(Bloomberg Opinion) -- What a day for the Walt Disney Co. to let out its biggest secret.
Just as investors were engrossed by news updates on the worsening coronavirus and its convulsive effect on global financial markets, Disney delivered another jolt by announcing longtime CEO Bob Iger was stepping down. Huh? It was the last thing shareholders saw coming. The company’s choice wasn’t even who most people expected. Bob Chapek, the head of Disney’s theme parks business, is taking over, effective immediately. Iger will remain chairman through to the end of 2021.
It’s the most significant change to happen to the entertainment giant in more than a decade. Iger had become almost as much the face of the company as Walt Disney was himself, and was responsible for building it into the globally admired brand and content powerhouse that it is now. While Iger, at 69 years old, had been inching closer to retirement, it wasn’t supposed to come until next year. Shares of Disney fell 6% in after-hours trading, as investors tried to pick their jaws up off the floor.
Anyone who read Iger’s memoir, “The Ride of a Lifetime,” which was released last year, might have been led to believe that another top Disney executive, Kevin Mayer, was next in line for the keys to the Magic Kingdom. Mayer oversees Disney’s new streaming-TV operations — the very business at the center of the new Disney. It’s become the focus of attention both inside and outside the company in recent months as Disney entered the industry’s streaming wars with the wildly successful launch of Disney+. Iger made repeated mentions of Mayer in the book, and few of Chapek. Mayer is “a master strategist and dealmaker,” Iger wrote. “A CEO couldn’t ask for a better strategic partner.” Partner.
The question now is, will Mayer stay, after being passed over for what might be the most enviable job in corporate America? Even though Iger, during a conference call held for investors and analysts Tuesday, tried to soothe concerns about the seemingly abrupt move, it’s hard not to wonder about a larger backstory, one where there’s potentially some internal friction. As Iger kept putting off retirement over the years, other successor candidates seemed to get sick of waiting and left.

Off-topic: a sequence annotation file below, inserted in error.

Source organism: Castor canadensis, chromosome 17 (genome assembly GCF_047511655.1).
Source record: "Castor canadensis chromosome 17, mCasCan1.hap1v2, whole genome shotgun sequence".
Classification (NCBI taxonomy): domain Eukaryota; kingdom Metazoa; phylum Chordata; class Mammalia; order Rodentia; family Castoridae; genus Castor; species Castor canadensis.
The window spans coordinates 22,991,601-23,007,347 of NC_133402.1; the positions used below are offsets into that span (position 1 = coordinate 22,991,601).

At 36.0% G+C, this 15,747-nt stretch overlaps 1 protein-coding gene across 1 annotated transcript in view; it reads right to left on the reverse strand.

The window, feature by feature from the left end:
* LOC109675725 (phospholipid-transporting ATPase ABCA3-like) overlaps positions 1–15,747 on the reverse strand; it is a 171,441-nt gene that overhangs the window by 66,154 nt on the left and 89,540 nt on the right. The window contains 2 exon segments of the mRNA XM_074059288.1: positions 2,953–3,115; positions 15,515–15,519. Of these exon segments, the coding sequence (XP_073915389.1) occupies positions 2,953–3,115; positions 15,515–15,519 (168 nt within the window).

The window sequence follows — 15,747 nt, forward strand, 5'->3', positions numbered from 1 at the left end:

Not choosing Mayer does raise an even bigger question: How do Iger and the company view the future of Disney? If only for their respective roles, Chapek in some ways represents Disney’s past, while Mayer represents the new Disney.
All that being said, Chapek is a widely respected leader, and this certainly wasn’t a decision anyone at Disney would make lightly. From one Bob to another, Iger said Tuesday that it was the right time to transition to a new CEO and that Chapek “is absolutely the right person.” There’s little reason to question that. And it should be remembered, when Iger was first named CEO, investors weren't so sure about him, either.
There is one telling nugget from Iger’s book that could be seen as presaging today’s turn of events. Passing over all his transformative dealmaking — buying Pixar, Marvel, Lucasfilm and then the big one, Rupert Murdoch’s 21st Century Fox — Iger instead highlights opening Disney’s Shanghai park as one of the defining moments of his career. Chapek played a big role in that. Chapek “oversaw the largest capital expansion in the history of our parks,” Iger said Tuesday, highlighting the Shanghai opening, as well as the “Star Wars” Galaxy Edge attraction at its U.S. parks and the company’s large fleet of cruise ships. Iger added that he and the board had identified Chapek as his likely successor “quite some time ago.”
Iger isn’t saying goodbye just yet. He explained that part of the reason for stepping aside now is so that he can focus more on the creative side of Disney. What he wants to accomplish more than anything before he leaves is “getting everything right creatively.” Content is more important than ever as Disney almost single-handedly props up the box office and tries to lure fans to its streaming services, all the while integrating the Fox assets and keeping alive its traditional media networks that still drive the bulk of its profits.
But that’s still only part of the reason for choosing to step down now. Whatever the case, it’s the end of an era for Disney; Iger has left an indelible mark, and left Disney better than it was before him. Chapek has big shoes to fill.
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Tara Lachapelle is a Bloomberg Opinion columnist covering the business of entertainment and telecommunications, as well as broader deals. She previously wrote an M&A column for Bloomberg News.
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